"Another possibility," Hatfield sighed, "would be to increase the overall size of the pitching staff. Call up Max Scherzer, who is probably ready to contribute. Give Cla Meredith another shot at sticking on the roster. Just inflate the pitching staff, so there are lots of arms and I don't overwork the pen! But, to do that, I'd have to move some regular players down, and barring a trade, one of them would certainly be Josh Hamilton, and I don't have to tell you the excitement he's brought to our ball club since joining it. Hamilton's got options. Jeff Francouer, Rick Ankiel, they don't. So I would definitely have to weaken the lineup and the bench a bit in order to add some pitching depth."
"Finally," Hatfield concluded, "There is the trade market. I've been very reluctant to go there, because whether or not you improve that way is a bit of a crap shoot, especially when you're dealing with pitchers. Clearly, I would love to have a right-hander in their prime who could give us a complete game now and then, and maybe help us match up better with Frostbite Falls as the season goes on. But who's out there? Gil Meche? Brett Myers? Jon Garland? I'm not sure that the arms that I might be able to get would be enough of an upgrade to justify sitting one of my present starters."
"So," concluded the Darwin GM, "I continue to weigh my options. The trading deadline is September 14th, so if we're going to do anything, it will have to be soon."
Friday, July 4, 2008
GM Scott Hatfield thinks so, at least if you read the transcript of this press conference:
HATFIELD: Th---um----Is this thing on? Right. OK, any questions? Yes, you there.
PRESS: Bob Nightengale, Kansas City Star. Mr. Hatfield--how does one put this? Why are we here?
You got the press release, right?
Yes. But it doesn't seem to make any sense. We've watched the Finches pitch and play pretty good defense for more than a third of a season, you're in first place, and your announcement says, and I quote, 'Our club is on the verge of a total collapse.'
Yes, that's what it says.
Well, sir, can you explain how you come to that conclusion?
Sure, Bob. I came to it by the same means that I assembled the best club in BARB, with my superior knowledge of baseball. Next question.
Candy Sofax, Modern Maturity. If I could follow up on my colleague Mr. Nightengale---I don't meant to speak for him, but I think he was hoping to hear an explanation of your particular chain of reasoning.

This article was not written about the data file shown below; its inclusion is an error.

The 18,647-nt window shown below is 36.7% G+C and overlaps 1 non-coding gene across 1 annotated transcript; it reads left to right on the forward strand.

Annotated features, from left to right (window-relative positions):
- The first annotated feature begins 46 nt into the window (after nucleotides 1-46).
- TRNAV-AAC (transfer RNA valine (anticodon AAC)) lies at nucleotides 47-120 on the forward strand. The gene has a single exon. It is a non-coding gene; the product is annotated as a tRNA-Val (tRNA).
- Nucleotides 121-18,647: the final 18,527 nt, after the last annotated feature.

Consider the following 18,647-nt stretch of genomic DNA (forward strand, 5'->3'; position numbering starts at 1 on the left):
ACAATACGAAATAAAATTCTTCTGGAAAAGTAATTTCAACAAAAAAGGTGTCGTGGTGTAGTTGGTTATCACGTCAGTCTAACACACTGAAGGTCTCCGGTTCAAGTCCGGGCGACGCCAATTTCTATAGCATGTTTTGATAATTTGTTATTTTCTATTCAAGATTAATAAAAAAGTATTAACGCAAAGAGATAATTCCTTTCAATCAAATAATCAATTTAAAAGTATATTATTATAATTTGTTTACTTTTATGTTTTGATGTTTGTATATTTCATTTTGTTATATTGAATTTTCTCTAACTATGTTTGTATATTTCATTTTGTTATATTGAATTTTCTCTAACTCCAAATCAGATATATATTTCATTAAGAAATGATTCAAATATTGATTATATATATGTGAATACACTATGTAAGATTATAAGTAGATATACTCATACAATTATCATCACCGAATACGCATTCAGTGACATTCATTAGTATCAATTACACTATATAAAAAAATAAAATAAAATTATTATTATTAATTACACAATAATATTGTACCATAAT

Oh, right. Well, it's like this. We put together a veteran club to start the year, as you know, and our old guys are having troubles staying healthy. Randy missed a month to start the year, but then we lost Smoltzie and Glavine at the same time and, really, if you look at the numbers, none of these guys are averaging six innings a start. That puts a real strain on our bullpen. As you know, a Finches trademark the last two years is a deep, flexible, pen. But, with J.J. Putz and Jeremy Accardo both out, and us with no situational lefty---none proven, anyway----well, I think we've let that souffle bake as long as we dare. Even if Tom and John got healthy, really, we're still going to be calling on our bullpen sometime in the fifth most games. And that's just too heavy a workload, in my opinion. We've already seen our team ERA rise nearly half a run in the last two weeks. Like that souffle, it's time to get that thing out of the open, so it doesn't fall. Yes, you there.
Dan Taylor, Channel 26, Action News. That's---
Never heard of you.
We have the Valley's leading sportscast, at 6 and 10.
Maybe you mean Death Valley, Dan.
No, that's the San Joaquin Valley. And we'll right back with a real question right after we plug high school football.
It's the middle of the summer, Dan.
Well, we have highlights of annnnother San Joaquin Memorial scrimmage, right in the next segment. Don't you looove it when I smile while cocking my head to the left, and then the right?
And here's another thing. Why do you do updates and teasers from the newsroom with your shirt off, then put on a suit that looks like it was from an 80's wedding and needs a mullet to carry off when you do the actual broadcast? You haven't actually done any location broadcasts since Appleton had a heart attack.
Well, I'm too busy reading scores from arrrrrround the majors. Dodgers won, Giants lost, Athletics breeze, Angels edge! And here's some stock footage of a walkoff home run by some Yankee from yesterday afternoon. And back to you!
Mmmmm. I just love how you manage to pack so little into 90 seconds. Is there a question from a real journalist?
Eric Maddy, Huntington Beach Coupon Clipper here.
Yes, go ahead, Eric.
What exactly are the Finches going to do about their rotation?